Shadow boards, sanctioned side hustles and helping staff get more sleep: Affinity, Hatched, TRA, Half Dome top best places to work, Publicis only major listed
CX agency Affinity has topped the AFR’s best places to work list, followed by Melbourne-based indies Hatched, TRA and Half Dome. Publicis also made the cut with staff setting their own back to work policies, sanctioned side hustles, and initiatives to help staff get more sleep making the difference between top ranking firms.
What you need to know:
- Flexibility and wellbeing initiatives highly prized in AFR Boss rankings.
- Some now using flex to drive recruitment amid talent crunch.
CX agency Affinity topped the AFR’s best places to work list, followed by Melbourne-based indies Hatched, TRA and Half Dome. Publicis was the only large marketing services group to make the top ten, though the list requires companies to submit their entries to be considered.
Affinity came out top after rolling out meeting free days, "library hours" mandated for learning and and other development initiatives designed to let staff know "it's okay to stop and think," said Chief Brand Officer Angela Smith. She claimed that giving green-lighting a "slow thinking" approach has "literally been worth hundreds of millions of dollars in incremental profit" for clients.
Both Hatched and Half Dome have outlined their people strategies to Mi3 in recent weeks.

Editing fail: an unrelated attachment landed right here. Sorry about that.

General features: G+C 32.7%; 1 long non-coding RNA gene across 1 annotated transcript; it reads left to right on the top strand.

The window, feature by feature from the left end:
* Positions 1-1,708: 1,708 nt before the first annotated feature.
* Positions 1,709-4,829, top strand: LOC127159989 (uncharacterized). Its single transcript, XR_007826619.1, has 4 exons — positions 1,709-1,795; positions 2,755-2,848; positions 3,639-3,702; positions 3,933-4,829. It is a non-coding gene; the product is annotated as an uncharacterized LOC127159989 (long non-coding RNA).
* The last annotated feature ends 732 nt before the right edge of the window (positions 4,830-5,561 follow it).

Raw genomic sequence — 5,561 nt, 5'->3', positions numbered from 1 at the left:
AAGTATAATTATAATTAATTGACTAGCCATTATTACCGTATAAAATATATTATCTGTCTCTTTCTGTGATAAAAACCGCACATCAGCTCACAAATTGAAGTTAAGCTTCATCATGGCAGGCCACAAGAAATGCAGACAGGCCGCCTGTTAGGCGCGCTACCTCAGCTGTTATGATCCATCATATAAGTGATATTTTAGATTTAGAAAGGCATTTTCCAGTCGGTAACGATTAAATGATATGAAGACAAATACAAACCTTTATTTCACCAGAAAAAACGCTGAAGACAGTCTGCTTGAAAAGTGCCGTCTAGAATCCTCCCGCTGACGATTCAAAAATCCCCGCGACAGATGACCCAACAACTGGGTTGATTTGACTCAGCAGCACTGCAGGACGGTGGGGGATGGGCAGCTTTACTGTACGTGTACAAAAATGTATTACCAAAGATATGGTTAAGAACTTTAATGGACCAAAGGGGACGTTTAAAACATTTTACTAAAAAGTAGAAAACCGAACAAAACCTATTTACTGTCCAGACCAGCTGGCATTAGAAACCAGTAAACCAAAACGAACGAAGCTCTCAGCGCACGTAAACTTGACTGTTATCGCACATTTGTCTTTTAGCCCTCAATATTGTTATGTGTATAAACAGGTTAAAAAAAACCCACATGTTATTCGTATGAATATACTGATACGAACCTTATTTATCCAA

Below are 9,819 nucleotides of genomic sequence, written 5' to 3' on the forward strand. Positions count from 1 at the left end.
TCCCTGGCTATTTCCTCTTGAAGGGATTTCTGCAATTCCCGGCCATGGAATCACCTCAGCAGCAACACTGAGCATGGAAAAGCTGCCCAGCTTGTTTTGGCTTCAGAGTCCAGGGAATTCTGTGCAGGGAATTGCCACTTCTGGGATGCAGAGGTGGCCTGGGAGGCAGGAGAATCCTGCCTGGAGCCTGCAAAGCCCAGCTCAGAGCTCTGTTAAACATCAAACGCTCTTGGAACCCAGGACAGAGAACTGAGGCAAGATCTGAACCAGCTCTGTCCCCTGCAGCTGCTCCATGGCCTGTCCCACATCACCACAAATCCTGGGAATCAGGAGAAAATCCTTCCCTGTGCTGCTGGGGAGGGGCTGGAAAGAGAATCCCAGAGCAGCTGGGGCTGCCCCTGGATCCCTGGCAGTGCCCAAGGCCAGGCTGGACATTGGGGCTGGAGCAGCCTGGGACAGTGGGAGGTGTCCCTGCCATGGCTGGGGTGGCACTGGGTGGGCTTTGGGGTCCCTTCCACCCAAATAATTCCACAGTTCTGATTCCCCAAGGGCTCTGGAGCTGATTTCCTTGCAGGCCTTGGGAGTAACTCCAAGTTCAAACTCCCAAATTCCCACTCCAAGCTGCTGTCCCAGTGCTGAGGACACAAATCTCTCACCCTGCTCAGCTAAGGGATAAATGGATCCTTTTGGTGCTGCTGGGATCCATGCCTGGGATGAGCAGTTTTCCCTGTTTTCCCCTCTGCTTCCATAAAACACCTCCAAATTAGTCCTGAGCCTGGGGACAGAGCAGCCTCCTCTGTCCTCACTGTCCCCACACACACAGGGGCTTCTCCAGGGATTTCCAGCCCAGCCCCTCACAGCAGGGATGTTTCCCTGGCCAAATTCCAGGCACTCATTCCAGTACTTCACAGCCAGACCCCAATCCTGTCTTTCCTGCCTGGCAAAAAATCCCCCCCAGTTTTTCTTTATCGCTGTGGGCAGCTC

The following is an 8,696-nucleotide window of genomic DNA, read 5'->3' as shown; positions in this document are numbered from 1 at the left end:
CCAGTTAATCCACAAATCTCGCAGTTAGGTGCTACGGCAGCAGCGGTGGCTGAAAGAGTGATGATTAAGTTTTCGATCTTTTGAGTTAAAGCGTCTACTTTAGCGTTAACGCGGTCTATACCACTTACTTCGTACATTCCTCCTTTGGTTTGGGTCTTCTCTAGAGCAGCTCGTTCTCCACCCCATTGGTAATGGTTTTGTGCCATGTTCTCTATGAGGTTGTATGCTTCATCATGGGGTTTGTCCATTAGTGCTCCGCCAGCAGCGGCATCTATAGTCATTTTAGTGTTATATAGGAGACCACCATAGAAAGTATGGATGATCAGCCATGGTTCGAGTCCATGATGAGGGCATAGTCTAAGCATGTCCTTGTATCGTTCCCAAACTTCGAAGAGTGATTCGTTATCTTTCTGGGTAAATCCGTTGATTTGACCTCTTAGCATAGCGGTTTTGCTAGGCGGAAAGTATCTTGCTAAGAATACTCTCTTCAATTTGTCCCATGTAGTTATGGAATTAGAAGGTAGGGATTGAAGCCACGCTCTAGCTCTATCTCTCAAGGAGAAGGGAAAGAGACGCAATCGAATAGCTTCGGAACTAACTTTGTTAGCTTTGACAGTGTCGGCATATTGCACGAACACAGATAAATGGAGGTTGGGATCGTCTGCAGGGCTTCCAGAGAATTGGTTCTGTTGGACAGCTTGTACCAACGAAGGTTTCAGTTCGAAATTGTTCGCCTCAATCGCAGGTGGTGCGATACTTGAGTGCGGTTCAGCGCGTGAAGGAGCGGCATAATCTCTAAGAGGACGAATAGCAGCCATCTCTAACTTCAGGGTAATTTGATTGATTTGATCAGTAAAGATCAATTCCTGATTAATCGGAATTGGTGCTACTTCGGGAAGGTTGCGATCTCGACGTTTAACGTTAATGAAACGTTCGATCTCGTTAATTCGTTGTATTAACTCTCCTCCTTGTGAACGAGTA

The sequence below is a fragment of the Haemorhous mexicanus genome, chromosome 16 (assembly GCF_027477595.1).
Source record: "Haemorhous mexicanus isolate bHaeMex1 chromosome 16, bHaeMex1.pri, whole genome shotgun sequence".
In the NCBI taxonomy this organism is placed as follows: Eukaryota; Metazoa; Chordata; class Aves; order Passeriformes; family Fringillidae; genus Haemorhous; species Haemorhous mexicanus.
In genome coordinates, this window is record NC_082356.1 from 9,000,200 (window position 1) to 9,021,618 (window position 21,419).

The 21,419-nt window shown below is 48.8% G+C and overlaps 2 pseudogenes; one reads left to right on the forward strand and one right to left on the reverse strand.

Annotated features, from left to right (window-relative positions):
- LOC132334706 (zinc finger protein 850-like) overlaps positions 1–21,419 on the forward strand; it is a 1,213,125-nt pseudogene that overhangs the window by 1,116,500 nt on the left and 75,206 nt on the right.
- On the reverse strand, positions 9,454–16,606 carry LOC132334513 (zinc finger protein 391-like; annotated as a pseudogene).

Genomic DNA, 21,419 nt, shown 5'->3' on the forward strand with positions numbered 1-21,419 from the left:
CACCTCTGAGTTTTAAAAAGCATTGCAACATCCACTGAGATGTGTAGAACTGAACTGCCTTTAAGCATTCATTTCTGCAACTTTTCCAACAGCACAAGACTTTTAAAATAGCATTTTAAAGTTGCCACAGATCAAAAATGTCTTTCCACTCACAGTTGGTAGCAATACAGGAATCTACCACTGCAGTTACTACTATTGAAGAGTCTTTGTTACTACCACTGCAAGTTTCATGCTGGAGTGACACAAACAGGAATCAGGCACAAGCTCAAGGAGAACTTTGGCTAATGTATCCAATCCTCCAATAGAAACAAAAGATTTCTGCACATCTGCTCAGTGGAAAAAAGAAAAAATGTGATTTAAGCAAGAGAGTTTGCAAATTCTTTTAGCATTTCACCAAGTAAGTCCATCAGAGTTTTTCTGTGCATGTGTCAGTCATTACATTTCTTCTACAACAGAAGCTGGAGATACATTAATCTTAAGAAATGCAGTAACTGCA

Hatched was highly placed due to its different approach to staff wellbeing. The firm has a ‘shadow board’ comprised of six “future leaders” that inform its policies and decision-making.
People and Culture Director, Virginia Scully told Mi3 that the shadow board literally wrote its back to work policy, canning the firm’s initial approach that was seen as too rigid.
Hatched doubled its headcount over Covid, growing to circa 60 staff. But rapid growth and intake of clients – while losing very few since inception nine years ago – led to growing pains, said Scully.
So it resigned some “legacy” clients, handed staff an extra five days annual “wellbeing leave” and gave managers access to its HR system data so they “could make decisions about which staff were working over time for an extended period and needed more days in lieu”, said Scully. It also “put the brakes on new business for a three month period”.
Meanwhile, it asked staff to write their own job descriptions with managers “and set their own goals, including a mandatory ‘wellbeing goal’,” she added, such as blocking out lunch hours to go to the gym.
Half Dome which is now close to 40 staff, has adopted a going “flex first” approach, according to co-founder Tom Frazer. Staff can work “wherever and whenever they want”, and the firm is even working up schemes to mentor and help employees with their side hustles.
“If you take it to one extreme, staff could only work 25 hours a week – if they are getting everything done and doing a great job – and use the other day and a half to work on side projects or focus on mental wellbeing, whatever they want,” said Frazer. “At the other end, you have people like me who want to show up in the officer every day – I like the buzz, and obviously I own the business.
“But where we are headed is the concept that we don’t want to tell you what makes you happy. We want you to tell us what will make you happy, and we want you to do that, whatever it is.”
Frazer hopes the flexible approach will help the agency attract staff in an industry facing acute talent shortages as it bids to increase headcount to circa 55 staff by the year end.
Publicis was listed due to its Thrive wellbeing programme, which it states has reduced burnout with the firm’s staff reporting a 65 per cent improvement in sleep and energy, per the AFR.
See the AFR Boss list here.
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